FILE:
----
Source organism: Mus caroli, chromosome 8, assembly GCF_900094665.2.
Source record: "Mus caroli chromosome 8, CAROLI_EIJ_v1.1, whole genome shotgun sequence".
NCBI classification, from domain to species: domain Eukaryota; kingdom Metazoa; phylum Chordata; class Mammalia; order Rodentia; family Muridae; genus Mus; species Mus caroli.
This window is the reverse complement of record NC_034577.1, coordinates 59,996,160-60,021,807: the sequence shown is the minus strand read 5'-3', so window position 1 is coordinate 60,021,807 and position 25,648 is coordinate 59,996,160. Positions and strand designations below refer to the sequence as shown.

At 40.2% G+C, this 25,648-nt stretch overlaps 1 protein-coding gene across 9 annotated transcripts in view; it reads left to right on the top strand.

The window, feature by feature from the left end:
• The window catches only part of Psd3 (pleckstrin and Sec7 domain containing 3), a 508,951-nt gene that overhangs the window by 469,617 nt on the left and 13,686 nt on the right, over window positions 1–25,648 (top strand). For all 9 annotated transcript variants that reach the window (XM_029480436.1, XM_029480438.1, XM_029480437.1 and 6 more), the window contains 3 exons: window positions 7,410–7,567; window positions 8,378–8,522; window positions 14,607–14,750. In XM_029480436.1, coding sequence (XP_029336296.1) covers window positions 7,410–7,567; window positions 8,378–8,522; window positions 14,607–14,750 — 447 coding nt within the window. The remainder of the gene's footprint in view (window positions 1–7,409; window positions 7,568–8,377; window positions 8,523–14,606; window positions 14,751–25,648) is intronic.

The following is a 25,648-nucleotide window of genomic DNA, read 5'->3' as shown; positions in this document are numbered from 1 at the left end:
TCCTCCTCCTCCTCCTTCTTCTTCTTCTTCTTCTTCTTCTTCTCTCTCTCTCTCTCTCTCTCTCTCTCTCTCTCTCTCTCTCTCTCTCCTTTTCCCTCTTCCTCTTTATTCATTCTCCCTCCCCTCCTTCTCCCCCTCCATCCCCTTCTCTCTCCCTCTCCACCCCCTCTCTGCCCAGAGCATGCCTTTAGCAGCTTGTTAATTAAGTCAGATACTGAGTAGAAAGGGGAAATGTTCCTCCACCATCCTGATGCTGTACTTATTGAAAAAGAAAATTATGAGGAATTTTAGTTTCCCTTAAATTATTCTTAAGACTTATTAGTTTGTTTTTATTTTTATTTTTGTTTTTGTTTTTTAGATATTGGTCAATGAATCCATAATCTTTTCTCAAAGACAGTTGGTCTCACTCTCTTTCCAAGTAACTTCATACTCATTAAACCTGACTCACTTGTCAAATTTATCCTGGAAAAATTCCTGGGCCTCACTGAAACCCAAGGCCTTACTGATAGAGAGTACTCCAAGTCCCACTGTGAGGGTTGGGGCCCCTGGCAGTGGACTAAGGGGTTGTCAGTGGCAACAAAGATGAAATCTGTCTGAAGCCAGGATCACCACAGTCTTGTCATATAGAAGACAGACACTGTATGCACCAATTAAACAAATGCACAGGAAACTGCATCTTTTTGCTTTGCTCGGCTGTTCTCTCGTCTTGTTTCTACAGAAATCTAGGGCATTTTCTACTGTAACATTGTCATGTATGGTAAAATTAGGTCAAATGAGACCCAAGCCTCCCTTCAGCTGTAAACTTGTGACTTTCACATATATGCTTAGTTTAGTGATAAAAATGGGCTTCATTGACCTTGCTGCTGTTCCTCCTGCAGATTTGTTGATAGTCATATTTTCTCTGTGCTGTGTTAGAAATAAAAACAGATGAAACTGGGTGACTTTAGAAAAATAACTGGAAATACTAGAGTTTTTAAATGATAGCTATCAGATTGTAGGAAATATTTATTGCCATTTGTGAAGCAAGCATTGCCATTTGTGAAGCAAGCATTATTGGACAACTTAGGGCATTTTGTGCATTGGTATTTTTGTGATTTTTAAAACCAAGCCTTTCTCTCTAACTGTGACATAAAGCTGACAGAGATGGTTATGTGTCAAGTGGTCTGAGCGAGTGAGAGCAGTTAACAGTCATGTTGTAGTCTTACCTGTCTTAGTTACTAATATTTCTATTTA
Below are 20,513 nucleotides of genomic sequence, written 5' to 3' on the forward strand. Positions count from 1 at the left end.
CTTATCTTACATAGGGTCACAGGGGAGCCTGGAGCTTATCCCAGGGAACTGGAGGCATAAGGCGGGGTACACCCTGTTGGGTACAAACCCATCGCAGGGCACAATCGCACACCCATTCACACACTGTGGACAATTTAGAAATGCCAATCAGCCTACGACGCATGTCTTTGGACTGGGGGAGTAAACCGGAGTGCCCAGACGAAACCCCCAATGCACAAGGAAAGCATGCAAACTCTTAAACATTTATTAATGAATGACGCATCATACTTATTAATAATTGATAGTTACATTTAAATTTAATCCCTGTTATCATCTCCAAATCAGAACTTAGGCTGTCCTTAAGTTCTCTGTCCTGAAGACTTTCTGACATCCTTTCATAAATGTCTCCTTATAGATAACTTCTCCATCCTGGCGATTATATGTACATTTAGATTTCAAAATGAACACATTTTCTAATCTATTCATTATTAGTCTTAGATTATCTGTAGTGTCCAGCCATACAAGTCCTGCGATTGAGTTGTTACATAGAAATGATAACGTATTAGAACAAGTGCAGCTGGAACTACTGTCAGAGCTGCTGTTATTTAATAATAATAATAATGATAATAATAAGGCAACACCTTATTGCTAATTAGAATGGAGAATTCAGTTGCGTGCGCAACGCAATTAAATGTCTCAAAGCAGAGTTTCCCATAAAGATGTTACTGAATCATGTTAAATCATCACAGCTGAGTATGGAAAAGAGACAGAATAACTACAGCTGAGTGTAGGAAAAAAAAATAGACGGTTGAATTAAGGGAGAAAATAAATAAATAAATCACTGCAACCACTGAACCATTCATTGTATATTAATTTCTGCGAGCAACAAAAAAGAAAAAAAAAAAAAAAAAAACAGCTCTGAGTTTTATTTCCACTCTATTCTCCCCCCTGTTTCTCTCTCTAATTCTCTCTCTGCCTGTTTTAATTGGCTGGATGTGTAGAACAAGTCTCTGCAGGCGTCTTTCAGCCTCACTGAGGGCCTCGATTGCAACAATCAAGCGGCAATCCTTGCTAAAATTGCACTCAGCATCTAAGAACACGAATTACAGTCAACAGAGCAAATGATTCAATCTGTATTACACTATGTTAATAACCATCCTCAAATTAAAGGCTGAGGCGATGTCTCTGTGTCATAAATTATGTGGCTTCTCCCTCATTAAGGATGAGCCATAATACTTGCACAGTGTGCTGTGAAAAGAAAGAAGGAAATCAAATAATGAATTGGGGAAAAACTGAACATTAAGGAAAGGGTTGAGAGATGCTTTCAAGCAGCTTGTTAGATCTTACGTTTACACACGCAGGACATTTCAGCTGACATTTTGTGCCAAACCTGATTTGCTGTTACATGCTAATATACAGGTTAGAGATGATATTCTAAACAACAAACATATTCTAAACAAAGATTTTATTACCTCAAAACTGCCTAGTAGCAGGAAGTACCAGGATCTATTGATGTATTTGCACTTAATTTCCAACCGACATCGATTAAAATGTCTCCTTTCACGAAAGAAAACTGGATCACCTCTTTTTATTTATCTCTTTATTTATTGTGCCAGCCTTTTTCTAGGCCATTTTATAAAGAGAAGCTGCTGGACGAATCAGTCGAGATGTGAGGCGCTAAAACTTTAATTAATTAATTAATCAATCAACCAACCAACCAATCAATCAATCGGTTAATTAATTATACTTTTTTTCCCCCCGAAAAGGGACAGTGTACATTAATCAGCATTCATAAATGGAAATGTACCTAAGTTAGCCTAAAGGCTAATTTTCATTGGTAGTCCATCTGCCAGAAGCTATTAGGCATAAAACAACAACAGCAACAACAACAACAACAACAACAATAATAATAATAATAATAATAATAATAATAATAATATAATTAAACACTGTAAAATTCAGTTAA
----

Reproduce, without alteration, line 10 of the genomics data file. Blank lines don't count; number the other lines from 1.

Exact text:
Below are 20,513 nucleotides of genomic sequence, written 5' to 3' on the forward strand. Positions count from 1 at the left end.